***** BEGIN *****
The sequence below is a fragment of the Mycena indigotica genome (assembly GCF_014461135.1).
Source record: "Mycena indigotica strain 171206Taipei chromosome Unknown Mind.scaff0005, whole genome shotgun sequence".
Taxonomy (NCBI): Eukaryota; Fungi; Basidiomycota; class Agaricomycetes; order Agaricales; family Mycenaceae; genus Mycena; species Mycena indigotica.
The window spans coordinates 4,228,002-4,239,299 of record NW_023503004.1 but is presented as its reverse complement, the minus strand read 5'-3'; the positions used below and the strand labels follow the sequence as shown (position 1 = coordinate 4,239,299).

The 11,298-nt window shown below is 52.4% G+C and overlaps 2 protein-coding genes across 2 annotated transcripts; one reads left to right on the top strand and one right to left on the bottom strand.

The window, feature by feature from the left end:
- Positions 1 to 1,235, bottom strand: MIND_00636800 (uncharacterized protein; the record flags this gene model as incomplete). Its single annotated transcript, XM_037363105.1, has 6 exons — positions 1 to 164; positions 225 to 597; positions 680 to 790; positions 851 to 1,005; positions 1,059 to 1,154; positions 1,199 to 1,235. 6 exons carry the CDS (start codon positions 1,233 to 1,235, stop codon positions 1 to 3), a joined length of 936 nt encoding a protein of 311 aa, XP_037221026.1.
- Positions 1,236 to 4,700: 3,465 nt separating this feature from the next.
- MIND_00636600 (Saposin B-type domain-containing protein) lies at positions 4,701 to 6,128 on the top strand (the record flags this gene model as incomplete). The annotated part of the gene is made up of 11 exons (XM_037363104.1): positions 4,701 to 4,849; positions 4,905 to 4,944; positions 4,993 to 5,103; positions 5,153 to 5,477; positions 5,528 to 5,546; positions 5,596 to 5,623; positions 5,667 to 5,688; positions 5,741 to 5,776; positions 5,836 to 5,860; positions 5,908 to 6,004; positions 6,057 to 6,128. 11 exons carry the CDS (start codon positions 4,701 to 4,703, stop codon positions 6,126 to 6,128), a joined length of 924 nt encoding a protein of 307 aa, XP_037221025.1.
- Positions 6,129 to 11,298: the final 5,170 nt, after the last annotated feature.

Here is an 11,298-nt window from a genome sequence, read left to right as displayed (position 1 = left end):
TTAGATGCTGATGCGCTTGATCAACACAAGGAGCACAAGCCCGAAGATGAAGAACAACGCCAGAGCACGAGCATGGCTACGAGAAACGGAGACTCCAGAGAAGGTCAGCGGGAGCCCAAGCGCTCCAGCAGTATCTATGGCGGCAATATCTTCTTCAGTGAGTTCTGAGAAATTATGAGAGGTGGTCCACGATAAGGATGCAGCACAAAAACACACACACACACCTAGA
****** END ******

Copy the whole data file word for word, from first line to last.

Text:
The sequence below is a fragment of the Mycena indigotica genome (assembly GCF_014461135.1).
Source record: "Mycena indigotica strain 171206Taipei chromosome Unknown Mind.scaff0005, whole genome shotgun sequence".
Taxonomy (NCBI): Eukaryota; Fungi; Basidiomycota; class Agaricomycetes; order Agaricales; family Mycenaceae; genus Mycena; species Mycena indigotica.
The window spans coordinates 4,228,002-4,239,299 of record NW_023503004.1 but is presented as its reverse complement, the minus strand read 5'-3'; the positions used below and the strand labels follow the sequence as shown (position 1 = coordinate 4,239,299).

The 11,298-nt window shown below is 52.4% G+C and overlaps 2 protein-coding genes across 2 annotated transcripts; one reads left to right on the top strand and one right to left on the bottom strand.

The window, feature by feature from the left end:
- Positions 1 to 1,235, bottom strand: MIND_00636800 (uncharacterized protein; the record flags this gene model as incomplete). Its single annotated transcript, XM_037363105.1, has 6 exons — positions 1 to 164; positions 225 to 597; positions 680 to 790; positions 851 to 1,005; positions 1,059 to 1,154; positions 1,199 to 1,235. 6 exons carry the CDS (start codon positions 1,233 to 1,235, stop codon positions 1 to 3), a joined length of 936 nt encoding a protein of 311 aa, XP_037221026.1.
- Positions 1,236 to 4,700: 3,465 nt separating this feature from the next.
- MIND_00636600 (Saposin B-type domain-containing protein) lies at positions 4,701 to 6,128 on the top strand (the record flags this gene model as incomplete). The annotated part of the gene is made up of 11 exons (XM_037363104.1): positions 4,701 to 4,849; positions 4,905 to 4,944; positions 4,993 to 5,103; positions 5,153 to 5,477; positions 5,528 to 5,546; positions 5,596 to 5,623; positions 5,667 to 5,688; positions 5,741 to 5,776; positions 5,836 to 5,860; positions 5,908 to 6,004; positions 6,057 to 6,128. 11 exons carry the CDS (start codon positions 4,701 to 4,703, stop codon positions 6,126 to 6,128), a joined length of 924 nt encoding a protein of 307 aa, XP_037221025.1.
- Positions 6,129 to 11,298: the final 5,170 nt, after the last annotated feature.

Here is an 11,298-nt window from a genome sequence, read left to right as displayed (position 1 = left end):
TTAGATGCTGATGCGCTTGATCAACACAAGGAGCACAAGCCCGAAGATGAAGAACAACGCCAGAGCACGAGCATGGCTACGAGAAACGGAGACTCCAGAGAAGGTCAGCGGGAGCCCAAGCGCTCCAGCAGTATCTATGGCGGCAATATCTTCTTCAGTGAGTTCTGAGAAATTATGAGAGGTGGTCCACGATAAGGATGCAGCACAAAAACACACACACACACCTAGA